Airfleet maintenance case study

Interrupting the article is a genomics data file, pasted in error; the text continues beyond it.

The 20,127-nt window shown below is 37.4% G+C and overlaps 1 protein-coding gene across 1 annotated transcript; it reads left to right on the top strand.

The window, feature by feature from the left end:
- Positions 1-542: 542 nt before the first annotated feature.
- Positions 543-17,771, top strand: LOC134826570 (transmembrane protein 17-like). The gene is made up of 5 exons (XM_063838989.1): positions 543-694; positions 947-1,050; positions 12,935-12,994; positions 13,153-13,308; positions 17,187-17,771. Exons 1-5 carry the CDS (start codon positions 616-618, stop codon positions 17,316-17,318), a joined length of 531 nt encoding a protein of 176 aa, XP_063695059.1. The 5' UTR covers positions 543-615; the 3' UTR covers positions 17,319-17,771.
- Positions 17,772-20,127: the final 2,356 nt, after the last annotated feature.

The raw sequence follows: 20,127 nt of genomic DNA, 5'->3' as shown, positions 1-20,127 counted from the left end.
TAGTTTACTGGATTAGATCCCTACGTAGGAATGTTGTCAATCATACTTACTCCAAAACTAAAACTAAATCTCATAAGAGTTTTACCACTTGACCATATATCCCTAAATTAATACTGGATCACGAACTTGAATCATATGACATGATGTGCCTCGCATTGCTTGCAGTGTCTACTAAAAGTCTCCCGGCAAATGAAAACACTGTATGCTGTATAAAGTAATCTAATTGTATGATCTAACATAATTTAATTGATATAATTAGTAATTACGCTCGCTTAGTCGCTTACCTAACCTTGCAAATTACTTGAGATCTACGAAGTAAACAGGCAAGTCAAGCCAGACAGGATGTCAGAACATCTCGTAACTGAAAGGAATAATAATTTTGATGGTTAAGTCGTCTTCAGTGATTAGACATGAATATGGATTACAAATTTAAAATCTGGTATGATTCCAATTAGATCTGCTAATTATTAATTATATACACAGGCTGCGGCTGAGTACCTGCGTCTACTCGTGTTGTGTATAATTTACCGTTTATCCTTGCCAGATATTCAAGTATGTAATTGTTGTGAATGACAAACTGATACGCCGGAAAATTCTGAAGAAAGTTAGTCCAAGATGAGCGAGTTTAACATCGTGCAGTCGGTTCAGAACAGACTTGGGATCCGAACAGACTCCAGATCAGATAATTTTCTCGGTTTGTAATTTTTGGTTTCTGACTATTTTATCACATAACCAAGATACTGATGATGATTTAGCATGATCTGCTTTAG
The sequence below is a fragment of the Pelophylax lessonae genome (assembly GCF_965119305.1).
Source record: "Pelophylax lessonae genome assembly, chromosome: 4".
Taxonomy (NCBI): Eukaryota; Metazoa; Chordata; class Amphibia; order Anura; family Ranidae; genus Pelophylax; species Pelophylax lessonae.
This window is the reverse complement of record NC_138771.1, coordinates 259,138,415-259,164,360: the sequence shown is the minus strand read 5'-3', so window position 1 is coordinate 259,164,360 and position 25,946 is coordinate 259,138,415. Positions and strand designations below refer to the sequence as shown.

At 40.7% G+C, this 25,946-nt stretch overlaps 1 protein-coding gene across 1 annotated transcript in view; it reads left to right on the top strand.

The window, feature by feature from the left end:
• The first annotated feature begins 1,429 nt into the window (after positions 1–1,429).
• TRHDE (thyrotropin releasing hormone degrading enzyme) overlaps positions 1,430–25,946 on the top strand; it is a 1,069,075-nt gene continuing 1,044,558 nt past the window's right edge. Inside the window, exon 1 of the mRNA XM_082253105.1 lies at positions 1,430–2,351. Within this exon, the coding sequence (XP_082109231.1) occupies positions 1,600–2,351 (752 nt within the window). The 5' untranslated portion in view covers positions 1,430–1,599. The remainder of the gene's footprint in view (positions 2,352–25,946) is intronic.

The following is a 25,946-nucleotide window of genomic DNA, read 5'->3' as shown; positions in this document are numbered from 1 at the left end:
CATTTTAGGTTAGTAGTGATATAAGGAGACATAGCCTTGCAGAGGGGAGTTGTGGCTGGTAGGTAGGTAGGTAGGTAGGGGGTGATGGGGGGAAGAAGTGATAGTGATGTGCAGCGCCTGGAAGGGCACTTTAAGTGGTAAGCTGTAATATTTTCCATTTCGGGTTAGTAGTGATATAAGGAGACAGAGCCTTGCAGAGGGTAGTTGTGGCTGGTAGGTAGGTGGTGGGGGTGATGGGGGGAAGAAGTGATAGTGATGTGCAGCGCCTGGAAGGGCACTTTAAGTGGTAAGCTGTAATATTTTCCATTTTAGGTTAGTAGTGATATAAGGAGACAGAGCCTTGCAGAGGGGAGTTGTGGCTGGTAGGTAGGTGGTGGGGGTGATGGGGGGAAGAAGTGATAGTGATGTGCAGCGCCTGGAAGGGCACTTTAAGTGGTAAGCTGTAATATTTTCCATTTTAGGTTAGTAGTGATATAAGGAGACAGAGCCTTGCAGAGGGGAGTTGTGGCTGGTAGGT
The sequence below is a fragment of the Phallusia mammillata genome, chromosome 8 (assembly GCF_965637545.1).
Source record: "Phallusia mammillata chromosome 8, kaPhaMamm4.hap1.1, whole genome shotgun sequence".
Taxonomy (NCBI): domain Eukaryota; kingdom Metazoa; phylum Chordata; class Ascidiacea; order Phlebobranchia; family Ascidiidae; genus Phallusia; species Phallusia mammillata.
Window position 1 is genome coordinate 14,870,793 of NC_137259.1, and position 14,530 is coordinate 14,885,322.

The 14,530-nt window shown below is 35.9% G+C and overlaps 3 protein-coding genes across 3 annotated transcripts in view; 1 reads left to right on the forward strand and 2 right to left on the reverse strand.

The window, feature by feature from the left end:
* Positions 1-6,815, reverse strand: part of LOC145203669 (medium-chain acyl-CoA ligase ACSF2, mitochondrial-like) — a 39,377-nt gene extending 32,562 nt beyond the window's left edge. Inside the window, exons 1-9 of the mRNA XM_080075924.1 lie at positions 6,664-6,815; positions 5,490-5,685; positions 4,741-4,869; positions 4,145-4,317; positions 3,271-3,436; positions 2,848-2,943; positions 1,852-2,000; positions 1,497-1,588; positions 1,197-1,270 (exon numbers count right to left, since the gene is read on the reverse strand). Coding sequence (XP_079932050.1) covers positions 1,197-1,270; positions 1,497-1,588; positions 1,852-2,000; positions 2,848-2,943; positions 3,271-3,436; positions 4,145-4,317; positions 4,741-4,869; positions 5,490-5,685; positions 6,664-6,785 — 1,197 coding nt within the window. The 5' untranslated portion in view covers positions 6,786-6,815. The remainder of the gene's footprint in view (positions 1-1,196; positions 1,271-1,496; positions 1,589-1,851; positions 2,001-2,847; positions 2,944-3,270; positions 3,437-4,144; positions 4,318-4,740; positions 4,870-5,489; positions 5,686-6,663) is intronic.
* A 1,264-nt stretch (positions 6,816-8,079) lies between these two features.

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Nowadays, aircraft operators are trying to minimise their expenses. Most of the cost for an aircraft operator is allocated to the engine maintenance overhaul. Therefore, each shop visit should be as efficient as possible taking into account both life and non-life limited parts. This thesis attempts to analyse the influence of a typical maintenance program to the lifing of non-life limited parts. A Boeing 777-200ER equipped with a General Electric GE90-94B engine was selected for this project. Turbomatch and Hermes models were used to simulate the operation of both engine and aircraft over a variety of operating conditions. In addition, a reference flight for this type of long haul aircraft was simulated. Next step was the creation of the maintenance program for such an engine. In order to predict the interval and the cost for each engine shop visit, cost estimate relationships had to be created. A regression process enabled the author to create five cost estimate relationships, which can be used to predict a basic maintenance program for the GE90-94B. The thesis progresses with the non-life limited parts lifing study and more specifically it focuses on the high pressure compressor blades. A preliminary compressor design as well as, a detailed analysis of the first stage rotor blades were conducted, revealing the stresses imposed on the blade surface. The next step involved a fracture mechanics analysis for the blades. By using an Advisory Circular issued by the Federal Aviation Administration and a fracture mechanics model the author was able to estimate the probability for a blade to develop a 1mm length crack over a specific amount of flight cycles. Finally, a Double Goodman Diagram analysis was performed to evaluate the effect of the combine low and high fatigue on the blades.